When you have suffered damage in a fire or other loss that your homeowner insurance company deems suspicious, the carrier will often request that you appear for an examination under oath (EUO) or sworn statement, which in theory is designed to gather factual evidence about the claim. If you are asked to participate in a EUO, it is very important that you seek legal advice from an experienced property insurance claims attorney. While this process is a legitimate method for gathering information when the insurance company is investigating a claim, the EUO process is often misused in ways that can benefit an insured.
During an EUO, a representative of the insurance company along with its attorney will ask the insured detailed questions about the circumstances of the loss, actions taken by the insured to mitigate damages, specific itemization of losses, personal background information including financial information and other matters. While these may seem like legitimate lines of inquiry, an experienced homeowner insurance attorney might be able to use the questions and information provided to prove bad faith by the insurance company. If the EUO involves requests for a litany of documents or long lines of questioning with marginal relevance, this may suggest that the insurer is using the process to delay settlement or frustrate the insured. The EUO process if often used to discourage the property owner from proceeding with a claim rather than as a genuine information gathering tool.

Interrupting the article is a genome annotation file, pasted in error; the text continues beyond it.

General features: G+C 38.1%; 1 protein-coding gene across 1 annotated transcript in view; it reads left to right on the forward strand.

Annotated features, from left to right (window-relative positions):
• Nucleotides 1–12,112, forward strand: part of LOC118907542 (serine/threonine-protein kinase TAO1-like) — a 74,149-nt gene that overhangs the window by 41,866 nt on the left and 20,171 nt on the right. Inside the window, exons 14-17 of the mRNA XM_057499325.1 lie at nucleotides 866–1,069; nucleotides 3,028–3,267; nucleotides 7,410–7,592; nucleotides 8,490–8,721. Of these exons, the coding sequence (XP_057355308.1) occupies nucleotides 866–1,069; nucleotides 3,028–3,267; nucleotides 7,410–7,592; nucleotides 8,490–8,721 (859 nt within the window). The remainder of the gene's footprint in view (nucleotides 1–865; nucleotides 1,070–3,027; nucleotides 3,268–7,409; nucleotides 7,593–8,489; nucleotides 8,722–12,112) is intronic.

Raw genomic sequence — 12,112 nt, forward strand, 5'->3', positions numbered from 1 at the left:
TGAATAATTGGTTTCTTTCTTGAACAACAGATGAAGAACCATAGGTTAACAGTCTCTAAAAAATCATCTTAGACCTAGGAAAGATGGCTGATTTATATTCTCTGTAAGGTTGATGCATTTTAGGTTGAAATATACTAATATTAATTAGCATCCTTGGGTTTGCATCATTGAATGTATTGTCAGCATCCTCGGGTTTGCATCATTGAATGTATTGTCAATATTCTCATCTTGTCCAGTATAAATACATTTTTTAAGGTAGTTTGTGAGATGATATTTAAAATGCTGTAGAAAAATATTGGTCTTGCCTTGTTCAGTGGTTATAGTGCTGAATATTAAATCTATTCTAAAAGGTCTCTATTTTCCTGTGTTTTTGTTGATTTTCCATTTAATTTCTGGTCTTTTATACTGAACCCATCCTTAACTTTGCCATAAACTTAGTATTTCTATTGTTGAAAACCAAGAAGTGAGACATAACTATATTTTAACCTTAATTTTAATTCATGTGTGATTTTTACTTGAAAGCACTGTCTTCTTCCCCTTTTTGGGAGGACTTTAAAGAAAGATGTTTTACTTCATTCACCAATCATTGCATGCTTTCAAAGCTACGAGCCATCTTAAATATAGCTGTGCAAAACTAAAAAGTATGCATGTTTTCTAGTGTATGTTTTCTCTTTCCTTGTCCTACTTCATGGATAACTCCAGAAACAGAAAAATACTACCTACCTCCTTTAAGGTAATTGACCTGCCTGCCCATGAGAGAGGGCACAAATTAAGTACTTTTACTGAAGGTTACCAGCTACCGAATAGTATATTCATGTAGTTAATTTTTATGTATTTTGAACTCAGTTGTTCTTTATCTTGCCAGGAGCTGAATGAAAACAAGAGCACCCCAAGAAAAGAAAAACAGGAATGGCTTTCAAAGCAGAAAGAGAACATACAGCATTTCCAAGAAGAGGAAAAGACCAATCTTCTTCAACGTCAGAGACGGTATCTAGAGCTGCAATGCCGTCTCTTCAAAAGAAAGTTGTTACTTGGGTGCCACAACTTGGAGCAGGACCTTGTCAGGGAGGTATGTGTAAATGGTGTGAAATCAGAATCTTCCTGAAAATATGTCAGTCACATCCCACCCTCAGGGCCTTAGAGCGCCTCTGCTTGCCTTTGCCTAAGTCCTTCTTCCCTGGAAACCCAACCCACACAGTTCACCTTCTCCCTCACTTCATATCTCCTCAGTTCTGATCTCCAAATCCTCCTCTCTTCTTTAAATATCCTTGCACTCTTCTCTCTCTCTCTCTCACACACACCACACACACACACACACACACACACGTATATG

Because of this type of abuse, some courts in a number of states require insurance companies to establish that a EUO is “material” to the insurer’s investigation and adjustment process. Courts may also scrutinize the scope of the inquiry and document requests. When document requests are not focused and reasonable, this may suggest that the EUO is being used improperly.
The case of De Leon v. Great American Assurance Company, 78 So.3d 585 (Fla. 3d DCA 2011) provides an illuminating example of how abuse of the EUO process might be turned against an insurance carrier. The court commenting on the EUO stated:
“ . . . [T]he carrier apparently decided to use the usual policy provision requiring a sworn statement as a license to make unwarranted and intrusive inquiries into the personal life of any insured who had the temerity to make a claim against it.”
The court in a concurring opinion specifically noted the length of the EUO in evaluating the legitimacy of the process. The insurer forced the individual to endure seven hours of questioning under oath to process an $8,000 tire loss claim. Although the coverage in this case was not a homeowner policy, the same principles apply when the EUO process becomes a tool of abuse instead of a tool to gather legitimate information that will be used to process a homeowner policy claim.
You can reach Miami Insurance Claims Lawyer J.P. Gonzalez-Sirgo by dialing his direct number at (786) 272-5841, calling the main office at (305) 461-1095, or Toll Free at 1 (866) 71-CLAIM or email Attorney Gonzalez-Sirgo directly at [email protected].